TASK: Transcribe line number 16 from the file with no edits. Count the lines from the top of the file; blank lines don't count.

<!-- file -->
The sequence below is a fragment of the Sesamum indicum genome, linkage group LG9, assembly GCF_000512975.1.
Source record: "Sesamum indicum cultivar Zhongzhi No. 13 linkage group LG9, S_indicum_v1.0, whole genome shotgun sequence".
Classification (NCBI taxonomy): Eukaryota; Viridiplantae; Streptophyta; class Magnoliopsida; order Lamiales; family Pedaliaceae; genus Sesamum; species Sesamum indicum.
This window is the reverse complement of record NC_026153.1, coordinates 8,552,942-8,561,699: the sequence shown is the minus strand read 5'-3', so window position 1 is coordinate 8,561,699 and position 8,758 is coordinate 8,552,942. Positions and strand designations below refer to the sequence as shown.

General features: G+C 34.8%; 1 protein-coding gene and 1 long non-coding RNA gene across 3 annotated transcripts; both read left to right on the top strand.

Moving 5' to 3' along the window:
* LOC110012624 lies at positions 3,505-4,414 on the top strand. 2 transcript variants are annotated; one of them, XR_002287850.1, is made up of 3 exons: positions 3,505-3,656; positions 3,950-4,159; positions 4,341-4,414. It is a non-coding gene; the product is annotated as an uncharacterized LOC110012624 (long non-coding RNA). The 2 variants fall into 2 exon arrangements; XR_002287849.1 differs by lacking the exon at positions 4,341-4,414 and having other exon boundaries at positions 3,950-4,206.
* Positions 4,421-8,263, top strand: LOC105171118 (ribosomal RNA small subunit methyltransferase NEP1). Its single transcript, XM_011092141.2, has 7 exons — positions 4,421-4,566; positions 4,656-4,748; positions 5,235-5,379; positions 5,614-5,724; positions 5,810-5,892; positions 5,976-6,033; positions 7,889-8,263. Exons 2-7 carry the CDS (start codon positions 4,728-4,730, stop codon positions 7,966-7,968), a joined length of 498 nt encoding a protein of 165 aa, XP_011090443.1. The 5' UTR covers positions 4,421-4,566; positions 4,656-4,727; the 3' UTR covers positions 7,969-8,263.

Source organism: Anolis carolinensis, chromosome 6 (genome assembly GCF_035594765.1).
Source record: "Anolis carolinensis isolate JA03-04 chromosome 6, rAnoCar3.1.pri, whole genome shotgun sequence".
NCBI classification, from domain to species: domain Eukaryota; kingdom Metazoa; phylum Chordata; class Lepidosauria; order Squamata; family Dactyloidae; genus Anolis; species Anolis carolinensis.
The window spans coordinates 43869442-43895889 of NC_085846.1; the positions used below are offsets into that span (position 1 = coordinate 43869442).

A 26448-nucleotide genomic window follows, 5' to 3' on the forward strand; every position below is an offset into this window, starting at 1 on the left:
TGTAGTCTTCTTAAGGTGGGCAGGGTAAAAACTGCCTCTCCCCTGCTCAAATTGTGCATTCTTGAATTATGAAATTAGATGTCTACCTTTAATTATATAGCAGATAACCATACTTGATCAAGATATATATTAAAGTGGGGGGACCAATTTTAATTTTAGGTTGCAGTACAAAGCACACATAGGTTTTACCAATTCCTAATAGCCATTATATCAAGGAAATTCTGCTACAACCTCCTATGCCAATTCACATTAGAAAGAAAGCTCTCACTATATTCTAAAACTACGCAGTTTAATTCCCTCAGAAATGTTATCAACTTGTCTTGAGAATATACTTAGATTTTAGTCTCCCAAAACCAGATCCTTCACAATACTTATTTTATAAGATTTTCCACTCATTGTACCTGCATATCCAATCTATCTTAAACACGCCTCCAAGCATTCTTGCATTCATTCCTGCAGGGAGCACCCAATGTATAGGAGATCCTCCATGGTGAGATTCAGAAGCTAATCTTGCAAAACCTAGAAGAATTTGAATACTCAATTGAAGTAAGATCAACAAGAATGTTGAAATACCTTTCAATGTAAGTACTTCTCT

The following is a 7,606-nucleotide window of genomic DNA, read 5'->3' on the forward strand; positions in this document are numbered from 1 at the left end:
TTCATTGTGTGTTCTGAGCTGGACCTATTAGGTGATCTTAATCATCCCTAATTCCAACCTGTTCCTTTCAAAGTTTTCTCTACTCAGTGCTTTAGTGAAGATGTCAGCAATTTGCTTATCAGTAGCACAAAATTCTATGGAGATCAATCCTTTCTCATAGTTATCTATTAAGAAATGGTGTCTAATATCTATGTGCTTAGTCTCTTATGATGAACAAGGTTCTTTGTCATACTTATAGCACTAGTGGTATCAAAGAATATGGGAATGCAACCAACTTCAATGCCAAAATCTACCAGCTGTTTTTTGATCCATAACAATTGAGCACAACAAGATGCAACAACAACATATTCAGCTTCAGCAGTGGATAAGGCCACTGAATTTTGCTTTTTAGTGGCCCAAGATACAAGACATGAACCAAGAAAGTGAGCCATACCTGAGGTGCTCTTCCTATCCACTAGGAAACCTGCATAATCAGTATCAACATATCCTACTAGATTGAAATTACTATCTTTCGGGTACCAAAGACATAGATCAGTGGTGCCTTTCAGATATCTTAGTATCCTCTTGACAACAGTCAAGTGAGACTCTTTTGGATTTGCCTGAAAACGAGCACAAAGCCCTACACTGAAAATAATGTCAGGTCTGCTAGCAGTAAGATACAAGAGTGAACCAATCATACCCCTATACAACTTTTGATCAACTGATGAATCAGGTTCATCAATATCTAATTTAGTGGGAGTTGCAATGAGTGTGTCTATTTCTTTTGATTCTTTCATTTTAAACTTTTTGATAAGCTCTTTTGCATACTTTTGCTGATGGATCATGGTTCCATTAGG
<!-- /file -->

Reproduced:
TTCATTGTGTGTTCTGAGCTGGACCTATTAGGTGATCTTAATCATCCCTAATTCCAACCTGTTCCTTTCAAAGTTTTCTCTACTCAGTGCTTTAGTGAAGATGTCAGCAATTTGCTTATCAGTAGCACAAAATTCTATGGAGATCAATCCTTTCTCATAGTTATCTATTAAGAAATGGTGTCTAATATCTATGTGCTTAGTCTCTTATGATGAACAAGGTTCTTTGTCATACTTATAGCACTAGTGGTATCAAAGAATATGGGAATGCAACCAACTTCAATGCCAAAATCTACCAGCTGTTTTTTGATCCATAACAATTGAGCACAACAAGATGCAACAACAACATATTCAGCTTCAGCAGTGGATAAGGCCACTGAATTTTGCTTTTTAGTGGCCCAAGATACAAGACATGAACCAAGAAAGTGAGCCATACCTGAGGTGCTCTTCCTATCCACTAGGAAACCTGCATAATCAGTATCAACATATCCTACTAGATTGAAATTACTATCTTTCGGGTACCAAAGACATAGATCAGTGGTGCCTTTCAGATATCTTAGTATCCTCTTGACAACAGTCAAGTGAGACTCTTTTGGATTTGCCTGAAAACGAGCACAAAGCCCTACACTGAAAATAATGTCAGGTCTGCTAGCAGTAAGATACAAGAGTGAACCAATCATACCCCTATACAACTTTTGATCAACTGATGAATCAGGTTCATCAATATCTAATTTAGTGGGAGTTGCAATGAGTGTGTCTATTTCTTTTGATTCTTTCATTTTAAACTTTTTGATAAGCTCTTTTGCATACTTTTGCTGATGGATCATGGTTCCATTAGG